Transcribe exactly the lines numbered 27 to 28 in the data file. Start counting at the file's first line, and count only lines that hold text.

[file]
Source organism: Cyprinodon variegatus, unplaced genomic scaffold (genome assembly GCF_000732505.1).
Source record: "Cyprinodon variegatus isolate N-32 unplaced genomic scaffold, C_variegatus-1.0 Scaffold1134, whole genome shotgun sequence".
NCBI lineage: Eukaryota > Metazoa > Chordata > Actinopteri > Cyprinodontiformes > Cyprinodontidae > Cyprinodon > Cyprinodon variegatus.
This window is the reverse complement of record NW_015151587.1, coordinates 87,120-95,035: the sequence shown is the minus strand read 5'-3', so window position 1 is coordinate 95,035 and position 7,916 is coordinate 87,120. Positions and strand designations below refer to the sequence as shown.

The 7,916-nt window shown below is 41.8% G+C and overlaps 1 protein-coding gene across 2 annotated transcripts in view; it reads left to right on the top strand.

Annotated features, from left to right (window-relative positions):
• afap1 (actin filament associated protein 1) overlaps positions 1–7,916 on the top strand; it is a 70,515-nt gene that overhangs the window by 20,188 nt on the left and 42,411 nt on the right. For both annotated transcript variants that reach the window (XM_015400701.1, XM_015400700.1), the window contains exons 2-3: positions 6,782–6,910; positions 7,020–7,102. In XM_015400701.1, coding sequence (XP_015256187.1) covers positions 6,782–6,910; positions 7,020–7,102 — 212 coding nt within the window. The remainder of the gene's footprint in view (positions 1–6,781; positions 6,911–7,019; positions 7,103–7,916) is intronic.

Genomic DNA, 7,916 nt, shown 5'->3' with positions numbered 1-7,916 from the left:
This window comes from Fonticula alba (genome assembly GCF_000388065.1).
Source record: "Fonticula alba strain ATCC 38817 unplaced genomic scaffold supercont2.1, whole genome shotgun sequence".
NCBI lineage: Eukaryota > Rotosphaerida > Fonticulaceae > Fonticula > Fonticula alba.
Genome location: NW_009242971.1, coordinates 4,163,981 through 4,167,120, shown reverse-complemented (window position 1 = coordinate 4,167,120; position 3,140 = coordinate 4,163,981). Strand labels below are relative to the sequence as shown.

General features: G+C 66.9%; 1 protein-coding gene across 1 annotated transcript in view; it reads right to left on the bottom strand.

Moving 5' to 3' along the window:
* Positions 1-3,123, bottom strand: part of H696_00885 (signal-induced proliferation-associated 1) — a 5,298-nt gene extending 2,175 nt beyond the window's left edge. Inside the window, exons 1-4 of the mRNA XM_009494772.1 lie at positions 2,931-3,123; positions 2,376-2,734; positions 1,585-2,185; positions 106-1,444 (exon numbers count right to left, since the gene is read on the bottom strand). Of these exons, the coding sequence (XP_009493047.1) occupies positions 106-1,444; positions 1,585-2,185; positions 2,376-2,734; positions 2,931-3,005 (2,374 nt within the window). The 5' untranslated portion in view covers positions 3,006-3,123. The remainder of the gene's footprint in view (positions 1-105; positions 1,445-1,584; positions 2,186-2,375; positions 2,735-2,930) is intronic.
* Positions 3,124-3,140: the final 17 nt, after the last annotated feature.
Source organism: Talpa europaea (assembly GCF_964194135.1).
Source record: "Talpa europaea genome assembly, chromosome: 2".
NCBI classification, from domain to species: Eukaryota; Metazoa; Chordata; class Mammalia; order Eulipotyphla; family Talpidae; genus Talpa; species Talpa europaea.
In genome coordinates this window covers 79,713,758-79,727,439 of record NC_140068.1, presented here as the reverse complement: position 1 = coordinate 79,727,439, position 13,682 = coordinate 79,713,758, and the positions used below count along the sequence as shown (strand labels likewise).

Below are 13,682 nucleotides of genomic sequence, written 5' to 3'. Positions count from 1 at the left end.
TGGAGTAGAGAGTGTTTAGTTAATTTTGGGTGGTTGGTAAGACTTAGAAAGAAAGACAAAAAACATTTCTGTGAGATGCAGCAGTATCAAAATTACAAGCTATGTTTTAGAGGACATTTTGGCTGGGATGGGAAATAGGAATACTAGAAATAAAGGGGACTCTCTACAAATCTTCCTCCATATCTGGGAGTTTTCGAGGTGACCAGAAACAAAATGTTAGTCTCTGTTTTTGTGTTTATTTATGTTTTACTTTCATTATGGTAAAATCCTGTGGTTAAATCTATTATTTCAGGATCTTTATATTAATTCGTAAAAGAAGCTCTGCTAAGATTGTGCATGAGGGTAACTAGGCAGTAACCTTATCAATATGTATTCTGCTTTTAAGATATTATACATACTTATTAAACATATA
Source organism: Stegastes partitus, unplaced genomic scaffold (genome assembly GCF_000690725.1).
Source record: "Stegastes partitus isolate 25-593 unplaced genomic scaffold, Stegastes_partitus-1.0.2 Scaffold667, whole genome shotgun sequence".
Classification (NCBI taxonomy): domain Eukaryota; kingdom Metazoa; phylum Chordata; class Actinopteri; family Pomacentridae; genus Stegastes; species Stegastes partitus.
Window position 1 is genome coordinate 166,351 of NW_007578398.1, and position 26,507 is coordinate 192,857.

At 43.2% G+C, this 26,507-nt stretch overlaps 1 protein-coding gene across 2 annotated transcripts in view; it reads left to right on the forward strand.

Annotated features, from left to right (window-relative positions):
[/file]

At 43.2% G+C, this 26,507-nt stretch overlaps 1 protein-coding gene across 2 annotated transcripts in view; it reads left to right on the forward strand.

Annotated features, from left to right (window-relative positions):